Judging by our pantry one could easily be let to believe I am working on a cookbook about jams and jellies. But no, I am not. Summer fruits just taste so wonderful right now, how could you not want to preserve this for cold winter months? The more the merrier.
This is a glimpse into my jam pantry – the photo was taken a couple of weeks ago (with the iPhone, sorry for that), meanwhile half of my production results have been moved to our cellar. I stopped counting after 18 flavors. And started questioning my sanity…
But it took an unplanned trip to the butcher to stumble upon these super tart sour cherries on my way home. Which convinced me on the fly to yet make another batch of jam. Small batch canning – my love! No two hours later the sour cherry vanilla jam was filled into the sterilized jars and I decided right then and there, that this had to be my very favorite jam of the 2012. Have you ever cleaned a jam pot with your fingers?
So – of course – I went back to get more of these amazing cherries. Just to find out that the shop where I had bought them had closed forever without prior notice! Which makes the remaining three jars the most popular in our stocks. I tried to find equally extraordinary fruits, so far to no avail :( Hey there, don’t laugh, this is harsh and only means I will have to treat these three jars like pure gold…
Sooo, what has been your favorite jam concoction this year so far?
Sterilizing the jars: Put clean and empty jars with separate screw lids in boiling water for 5 to 10 minutes. Carefully remove them (I use my BBQ tongs), place them on clean kitchen towels and fill them with the boiling hot jam immediately. Besides you could sterilize clean jars and lids in a hot oven at 110 °C (230 F) for a 5 to 10 minutes before filling them with the jam.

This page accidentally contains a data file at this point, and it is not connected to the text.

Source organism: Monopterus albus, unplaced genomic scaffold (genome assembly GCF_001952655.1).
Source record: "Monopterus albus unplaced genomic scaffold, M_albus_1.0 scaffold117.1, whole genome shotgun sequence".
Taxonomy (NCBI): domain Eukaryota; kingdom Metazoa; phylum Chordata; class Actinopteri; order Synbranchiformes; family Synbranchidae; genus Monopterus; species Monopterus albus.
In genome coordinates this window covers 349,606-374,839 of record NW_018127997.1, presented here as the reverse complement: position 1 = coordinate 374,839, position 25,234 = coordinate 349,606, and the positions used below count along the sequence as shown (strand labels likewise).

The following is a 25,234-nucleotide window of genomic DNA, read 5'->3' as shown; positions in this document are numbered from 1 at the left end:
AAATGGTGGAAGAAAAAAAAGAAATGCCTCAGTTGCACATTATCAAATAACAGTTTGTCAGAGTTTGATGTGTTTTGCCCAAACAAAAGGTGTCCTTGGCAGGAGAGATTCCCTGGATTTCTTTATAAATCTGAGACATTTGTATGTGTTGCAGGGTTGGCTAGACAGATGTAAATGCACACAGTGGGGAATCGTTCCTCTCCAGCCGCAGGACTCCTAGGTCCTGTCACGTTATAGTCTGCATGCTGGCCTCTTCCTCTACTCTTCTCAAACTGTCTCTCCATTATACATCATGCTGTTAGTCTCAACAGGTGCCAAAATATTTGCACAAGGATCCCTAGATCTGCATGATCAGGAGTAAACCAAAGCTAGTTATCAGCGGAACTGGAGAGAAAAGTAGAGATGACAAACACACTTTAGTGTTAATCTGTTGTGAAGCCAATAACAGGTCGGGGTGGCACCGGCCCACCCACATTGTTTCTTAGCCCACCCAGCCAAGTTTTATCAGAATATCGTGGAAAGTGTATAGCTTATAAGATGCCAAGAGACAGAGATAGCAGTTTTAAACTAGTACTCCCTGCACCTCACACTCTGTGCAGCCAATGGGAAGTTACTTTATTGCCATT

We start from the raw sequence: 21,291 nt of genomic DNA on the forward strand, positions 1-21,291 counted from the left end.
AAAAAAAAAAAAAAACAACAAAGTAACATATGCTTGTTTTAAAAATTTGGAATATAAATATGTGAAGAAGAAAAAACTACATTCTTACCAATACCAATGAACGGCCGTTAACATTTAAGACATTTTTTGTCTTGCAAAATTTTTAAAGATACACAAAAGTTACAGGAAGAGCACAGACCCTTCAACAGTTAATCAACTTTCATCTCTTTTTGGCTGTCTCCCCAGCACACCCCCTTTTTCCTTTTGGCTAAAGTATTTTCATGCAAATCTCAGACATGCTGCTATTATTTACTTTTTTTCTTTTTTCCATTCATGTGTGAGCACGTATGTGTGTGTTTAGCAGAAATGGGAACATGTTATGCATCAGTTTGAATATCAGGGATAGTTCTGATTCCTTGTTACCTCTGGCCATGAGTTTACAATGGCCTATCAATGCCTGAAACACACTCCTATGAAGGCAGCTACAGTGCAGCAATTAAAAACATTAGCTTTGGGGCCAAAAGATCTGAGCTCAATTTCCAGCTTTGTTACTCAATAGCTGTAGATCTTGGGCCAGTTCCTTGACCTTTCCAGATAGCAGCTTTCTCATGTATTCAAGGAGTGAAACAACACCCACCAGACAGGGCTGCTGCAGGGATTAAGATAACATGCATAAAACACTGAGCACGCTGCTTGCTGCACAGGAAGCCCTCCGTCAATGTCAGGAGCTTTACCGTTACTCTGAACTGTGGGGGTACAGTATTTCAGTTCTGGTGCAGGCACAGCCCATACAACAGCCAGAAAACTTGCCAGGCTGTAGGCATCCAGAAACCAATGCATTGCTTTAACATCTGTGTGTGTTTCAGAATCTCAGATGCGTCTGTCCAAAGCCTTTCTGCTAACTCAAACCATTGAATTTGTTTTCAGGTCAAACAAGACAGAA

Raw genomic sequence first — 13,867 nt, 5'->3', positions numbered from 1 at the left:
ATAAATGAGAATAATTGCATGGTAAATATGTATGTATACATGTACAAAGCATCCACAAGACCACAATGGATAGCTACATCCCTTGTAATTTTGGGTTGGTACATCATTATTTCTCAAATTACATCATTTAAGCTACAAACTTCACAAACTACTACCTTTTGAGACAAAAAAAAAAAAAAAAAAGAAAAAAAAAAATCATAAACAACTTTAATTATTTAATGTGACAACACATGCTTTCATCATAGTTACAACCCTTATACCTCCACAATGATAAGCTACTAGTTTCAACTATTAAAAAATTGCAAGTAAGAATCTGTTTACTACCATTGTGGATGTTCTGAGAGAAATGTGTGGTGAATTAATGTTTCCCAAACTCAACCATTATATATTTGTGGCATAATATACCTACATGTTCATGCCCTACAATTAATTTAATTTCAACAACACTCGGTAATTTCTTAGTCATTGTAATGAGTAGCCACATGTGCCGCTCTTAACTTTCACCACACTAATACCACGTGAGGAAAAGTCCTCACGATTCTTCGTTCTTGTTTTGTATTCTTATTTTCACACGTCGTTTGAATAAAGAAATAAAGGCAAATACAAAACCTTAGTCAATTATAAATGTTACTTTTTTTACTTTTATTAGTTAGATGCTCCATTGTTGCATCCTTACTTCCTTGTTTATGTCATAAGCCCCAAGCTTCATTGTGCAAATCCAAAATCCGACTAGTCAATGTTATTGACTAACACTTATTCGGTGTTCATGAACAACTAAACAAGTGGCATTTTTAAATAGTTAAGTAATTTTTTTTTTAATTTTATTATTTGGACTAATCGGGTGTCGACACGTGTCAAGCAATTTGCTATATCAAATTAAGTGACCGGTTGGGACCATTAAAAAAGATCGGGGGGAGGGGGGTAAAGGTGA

Prepare the jam: Pit the cherries and put into a large pot. Slice the vanilla bean lengthwise, scrape out the seeds and add them to the pot, as well as the preserving sugar. Bring to a boil, then keep boiling for 5 minutes (check the instructions on your preserving sugar), stirring regularly to make sure it doesn’t stick to the bottom of the pan and burn. Since I prefer my jam smooth and silky, I use my handheld blender to achieve an even consistency (but be careful, the jam is hot!). Drizzle some jam on a cold plate, it should set within a couple of seconds, otherwise keep boiling for some more minutes.
Fill sterilized jars with boiling hot jam (use a funnel tube, if you own one), leaving about one centimeter of head-space. Try not to spill any jam on the edges, because it’s really important to work as scrupulously clean as possible! Close jar with the lid (a tea towel helps to protect your hands) and let cool completely. Store labeled jars in a dark and cool place – given a vacuum has developed.
Sour Cherry Vanilla Jam
Recipe source: own creation
Prep time: ~30min.
Ingredients (yields 3-4 small jars):
400 g sour cherries, pitted
1 vanilla bean
400g preserving sugar 1:1